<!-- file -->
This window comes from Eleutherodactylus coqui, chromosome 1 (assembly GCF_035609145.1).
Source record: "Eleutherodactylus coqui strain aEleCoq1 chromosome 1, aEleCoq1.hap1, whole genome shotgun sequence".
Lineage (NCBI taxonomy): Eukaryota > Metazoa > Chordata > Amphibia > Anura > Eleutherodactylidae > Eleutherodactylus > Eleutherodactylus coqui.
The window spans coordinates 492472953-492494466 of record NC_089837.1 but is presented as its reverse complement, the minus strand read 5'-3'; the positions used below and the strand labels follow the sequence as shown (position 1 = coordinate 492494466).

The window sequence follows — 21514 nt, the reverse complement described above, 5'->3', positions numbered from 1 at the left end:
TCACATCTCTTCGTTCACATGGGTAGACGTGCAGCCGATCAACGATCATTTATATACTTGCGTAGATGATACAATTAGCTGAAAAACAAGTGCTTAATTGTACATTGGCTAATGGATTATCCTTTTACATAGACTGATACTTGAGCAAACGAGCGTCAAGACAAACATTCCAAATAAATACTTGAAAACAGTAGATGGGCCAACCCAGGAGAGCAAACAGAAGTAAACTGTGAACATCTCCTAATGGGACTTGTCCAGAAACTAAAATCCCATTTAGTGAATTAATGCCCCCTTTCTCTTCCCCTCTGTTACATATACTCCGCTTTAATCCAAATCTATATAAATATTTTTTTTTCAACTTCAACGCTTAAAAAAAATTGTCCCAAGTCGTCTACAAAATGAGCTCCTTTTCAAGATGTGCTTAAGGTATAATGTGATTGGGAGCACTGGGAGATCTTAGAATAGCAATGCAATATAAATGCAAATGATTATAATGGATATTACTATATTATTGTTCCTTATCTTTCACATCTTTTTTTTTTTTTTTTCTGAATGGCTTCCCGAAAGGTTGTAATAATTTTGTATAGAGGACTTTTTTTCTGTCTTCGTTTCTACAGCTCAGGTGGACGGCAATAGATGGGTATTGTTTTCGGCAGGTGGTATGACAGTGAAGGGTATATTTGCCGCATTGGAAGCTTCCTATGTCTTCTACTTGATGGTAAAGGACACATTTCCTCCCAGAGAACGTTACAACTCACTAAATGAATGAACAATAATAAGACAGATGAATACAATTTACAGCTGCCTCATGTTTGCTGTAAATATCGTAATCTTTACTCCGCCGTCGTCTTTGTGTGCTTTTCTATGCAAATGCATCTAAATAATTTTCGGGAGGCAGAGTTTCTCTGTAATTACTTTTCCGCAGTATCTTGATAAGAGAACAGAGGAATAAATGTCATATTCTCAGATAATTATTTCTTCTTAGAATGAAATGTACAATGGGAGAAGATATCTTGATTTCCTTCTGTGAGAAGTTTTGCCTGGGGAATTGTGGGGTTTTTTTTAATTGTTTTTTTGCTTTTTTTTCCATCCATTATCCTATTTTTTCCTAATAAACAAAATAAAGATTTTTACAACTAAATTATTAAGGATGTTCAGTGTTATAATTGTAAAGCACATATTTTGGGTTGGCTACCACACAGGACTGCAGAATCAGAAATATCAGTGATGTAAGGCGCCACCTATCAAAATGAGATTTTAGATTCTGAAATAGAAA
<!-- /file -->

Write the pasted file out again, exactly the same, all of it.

This window comes from Eleutherodactylus coqui, chromosome 1 (assembly GCF_035609145.1).
Source record: "Eleutherodactylus coqui strain aEleCoq1 chromosome 1, aEleCoq1.hap1, whole genome shotgun sequence".
Lineage (NCBI taxonomy): Eukaryota > Metazoa > Chordata > Amphibia > Anura > Eleutherodactylidae > Eleutherodactylus > Eleutherodactylus coqui.
The window spans coordinates 492472953-492494466 of record NC_089837.1 but is presented as its reverse complement, the minus strand read 5'-3'; the positions used below and the strand labels follow the sequence as shown (position 1 = coordinate 492494466).

The window sequence follows — 21514 nt, the reverse complement described above, 5'->3', positions numbered from 1 at the left end:
TCACATCTCTTCGTTCACATGGGTAGACGTGCAGCCGATCAACGATCATTTATATACTTGCGTAGATGATACAATTAGCTGAAAAACAAGTGCTTAATTGTACATTGGCTAATGGATTATCCTTTTACATAGACTGATACTTGAGCAAACGAGCGTCAAGACAAACATTCCAAATAAATACTTGAAAACAGTAGATGGGCCAACCCAGGAGAGCAAACAGAAGTAAACTGTGAACATCTCCTAATGGGACTTGTCCAGAAACTAAAATCCCATTTAGTGAATTAATGCCCCCTTTCTCTTCCCCTCTGTTACATATACTCCGCTTTAATCCAAATCTATATAAATATTTTTTTTTCAACTTCAACGCTTAAAAAAAATTGTCCCAAGTCGTCTACAAAATGAGCTCCTTTTCAAGATGTGCTTAAGGTATAATGTGATTGGGAGCACTGGGAGATCTTAGAATAGCAATGCAATATAAATGCAAATGATTATAATGGATATTACTATATTATTGTTCCTTATCTTTCACATCTTTTTTTTTTTTTTTTCTGAATGGCTTCCCGAAAGGTTGTAATAATTTTGTATAGAGGACTTTTTTTCTGTCTTCGTTTCTACAGCTCAGGTGGACGGCAATAGATGGGTATTGTTTTCGGCAGGTGGTATGACAGTGAAGGGTATATTTGCCGCATTGGAAGCTTCCTATGTCTTCTACTTGATGGTAAAGGACACATTTCCTCCCAGAGAACGTTACAACTCACTAAATGAATGAACAATAATAAGACAGATGAATACAATTTACAGCTGCCTCATGTTTGCTGTAAATATCGTAATCTTTACTCCGCCGTCGTCTTTGTGTGCTTTTCTATGCAAATGCATCTAAATAATTTTCGGGAGGCAGAGTTTCTCTGTAATTACTTTTCCGCAGTATCTTGATAAGAGAACAGAGGAATAAATGTCATATTCTCAGATAATTATTTCTTCTTAGAATGAAATGTACAATGGGAGAAGATATCTTGATTTCCTTCTGTGAGAAGTTTTGCCTGGGGAATTGTGGGGTTTTTTTTAATTGTTTTTTTGCTTTTTTTTCCATCCATTATCCTATTTTTTCCTAATAAACAAAATAAAGATTTTTACAACTAAATTATTAAGGATGTTCAGTGTTATAATTGTAAAGCACATATTTTGGGTTGGCTACCACACAGGACTGCAGAATCAGAAATATCAGTGATGTAAGGCGCCACCTATCAAAATGAGATTTTAGATTCTGAAATAGAAA